Stocks see-sawed with solid gains in China and other Asian markets offset by a tumble in Japan then a red start for most of Europe's bourses.
The fight between Goldilocks bets - on the not too hot, not too cold global economy - and market bears who have delivered some hefty blows in recent weeks, has continued with little sign yet of a clear winner.
Stocks see-sawed with solid gains in China and other Asian emerging markets on Tuesday offset by a tumble in Japan and then a red start for most of Europe's bourses and Wall Street futures in New York.
Tokyo's 0.65 per cent fall had been compounded as the yen hit a five-month high amid a renewed bout of dollar weakness which had also helped lift bond and commodity markets after recent turbulence.
Copper, one of industrial metals seen as a sensitive gauge of global economic health, climbed over 1.3 per cent, while Asia's overnight gains kept MSCI's 47-country world stocks index up 0.2 per cent despite Europe's subdued start.
"As long as we don't get dragged into (a US) recession the market tends to recover quite quickly," said Donough Kilmurray, Managing Director, Investment Strategy Group at Goldman Sachs, seeing only a 10 per cent chance of that this year.
Still, caution lingered in the broader markets following the US-led tumble in riskier assets last week and ahead of US inflation data on Wednesday. A stronger-than-expected reading on price pressures could trigger a fresh wave of selling.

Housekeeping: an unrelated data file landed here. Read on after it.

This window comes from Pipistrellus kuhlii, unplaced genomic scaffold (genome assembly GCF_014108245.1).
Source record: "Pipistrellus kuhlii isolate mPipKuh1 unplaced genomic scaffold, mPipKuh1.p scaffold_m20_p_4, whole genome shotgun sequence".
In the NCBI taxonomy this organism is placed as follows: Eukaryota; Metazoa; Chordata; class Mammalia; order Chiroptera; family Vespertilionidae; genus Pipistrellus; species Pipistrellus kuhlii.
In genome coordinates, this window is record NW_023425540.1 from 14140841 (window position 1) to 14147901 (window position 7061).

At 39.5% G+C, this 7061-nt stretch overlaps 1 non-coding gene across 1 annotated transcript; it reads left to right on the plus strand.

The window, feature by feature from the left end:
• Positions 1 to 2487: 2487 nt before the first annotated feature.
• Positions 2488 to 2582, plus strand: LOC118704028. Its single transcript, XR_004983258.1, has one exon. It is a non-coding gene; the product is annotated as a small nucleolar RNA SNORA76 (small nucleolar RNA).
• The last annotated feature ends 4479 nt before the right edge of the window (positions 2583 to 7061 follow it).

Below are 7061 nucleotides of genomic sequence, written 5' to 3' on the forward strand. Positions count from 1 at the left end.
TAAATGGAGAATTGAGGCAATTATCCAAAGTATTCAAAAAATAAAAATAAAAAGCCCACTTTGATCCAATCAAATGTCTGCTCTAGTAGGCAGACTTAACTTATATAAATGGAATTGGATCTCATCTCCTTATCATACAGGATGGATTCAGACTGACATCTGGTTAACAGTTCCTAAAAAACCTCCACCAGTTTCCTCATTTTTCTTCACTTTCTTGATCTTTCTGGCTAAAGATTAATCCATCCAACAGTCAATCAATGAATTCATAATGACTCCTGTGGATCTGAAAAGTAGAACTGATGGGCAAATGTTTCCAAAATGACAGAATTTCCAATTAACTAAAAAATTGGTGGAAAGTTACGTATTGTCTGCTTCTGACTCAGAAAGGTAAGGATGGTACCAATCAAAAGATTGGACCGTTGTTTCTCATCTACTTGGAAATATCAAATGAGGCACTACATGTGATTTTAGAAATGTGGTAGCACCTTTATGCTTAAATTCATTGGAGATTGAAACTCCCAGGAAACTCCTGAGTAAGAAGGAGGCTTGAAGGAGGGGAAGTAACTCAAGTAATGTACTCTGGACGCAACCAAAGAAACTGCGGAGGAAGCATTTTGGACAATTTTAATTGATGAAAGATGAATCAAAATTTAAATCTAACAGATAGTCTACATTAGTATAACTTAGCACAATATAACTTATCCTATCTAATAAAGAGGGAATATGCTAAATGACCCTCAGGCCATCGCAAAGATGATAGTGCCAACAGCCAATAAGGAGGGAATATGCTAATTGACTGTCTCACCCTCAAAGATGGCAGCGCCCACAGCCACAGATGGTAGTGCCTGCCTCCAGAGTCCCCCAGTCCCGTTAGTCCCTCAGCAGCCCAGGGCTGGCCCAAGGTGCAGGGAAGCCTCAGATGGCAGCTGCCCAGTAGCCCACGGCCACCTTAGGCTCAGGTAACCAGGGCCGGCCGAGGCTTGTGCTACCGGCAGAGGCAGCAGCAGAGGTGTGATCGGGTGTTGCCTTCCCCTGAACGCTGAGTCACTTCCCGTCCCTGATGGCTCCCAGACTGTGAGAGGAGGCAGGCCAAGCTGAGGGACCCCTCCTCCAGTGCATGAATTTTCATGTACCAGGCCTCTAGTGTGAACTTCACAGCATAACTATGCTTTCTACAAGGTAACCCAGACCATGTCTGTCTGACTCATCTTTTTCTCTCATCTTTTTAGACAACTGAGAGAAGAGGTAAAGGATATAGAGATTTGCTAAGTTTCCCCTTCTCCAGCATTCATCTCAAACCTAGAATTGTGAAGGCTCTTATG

World markets' main 'fear gauge', the VIX volatility index was nudging higher again after two days of easing back.
The currency market remained choppy too.
Britain's pound was briefly jolted to a session high of $US1.3924 after headline annual UK inflation came in at 3.0 per cent, a tenth of a point above forecasts and holding close to its highest level in nearly six years.
The data highlighted the challenge the Bank of England faces as it tries to return price growth to target over the next two years.
The US dollar's index against a basket of six major currencies fell over 0.4 per cent to 89.923 as the bears returned. Last week had been the greenback's best since 2016.
It was 0.3 per cent lower at 108.285 yen, while the euro added 0.2 per cent to $US1.2322 and the Swiss franc also made ground.
"The (US) consumer prices numbers (on Wednesday) bear close watching as if it shows a strong rise, that could rattle US long-term yields," and currencies and stocks said Koji Fukaya, president of FPG Securities in Tokyo.
The 10-year Treasury note yield - which moves inverse to its price - fell back under 2.83 per cent in Europe trading after rising to a four-year peak of 2.902 per cent on Monday.
German bonds were also back in demand as recent multi-year highs on yields on both sides of the Atlantic proved attractive for some investors.
Germany's 10-year yield fell by almost 2 basis points to 0.73 as it retreated further from the 2-1/2 year high of 0.81 per cent hit last week.
"I think what we are seeing is a little bit of a consolidation," said DZ Bank strategist Christian Lenk. "Given the pace of the move so far, we had to take a break somewhere and we have reached that region now."
South Africa's rand fell 0.25 per cent to 11.92 per dollar following news that the country's ruling party African National Congress had opted to sack President Jacob Zuma.
The rand had risen 2 per cent over the past two days, helped by hopes that Zuma would step down, but ran into resistance as the latest news was seen potentially prolonging a political standoff.
Other commodity-sensitive currencies fared better. The Australian dollar was steady at $US0.7866 after rising about 0.6 per cent overnight on the back of higher commodity prices and improvement in broader risk sentiment.
Copper prices on the London Metal Exchange extended an overnight rally to trade 1.4 per cent higher at $US6,927.00 per tonne.
Brent crude rose 0.55 per cent to $US62.94 per barrel while gold was 0.3 per cent higher at $US1.326.51 an ounce.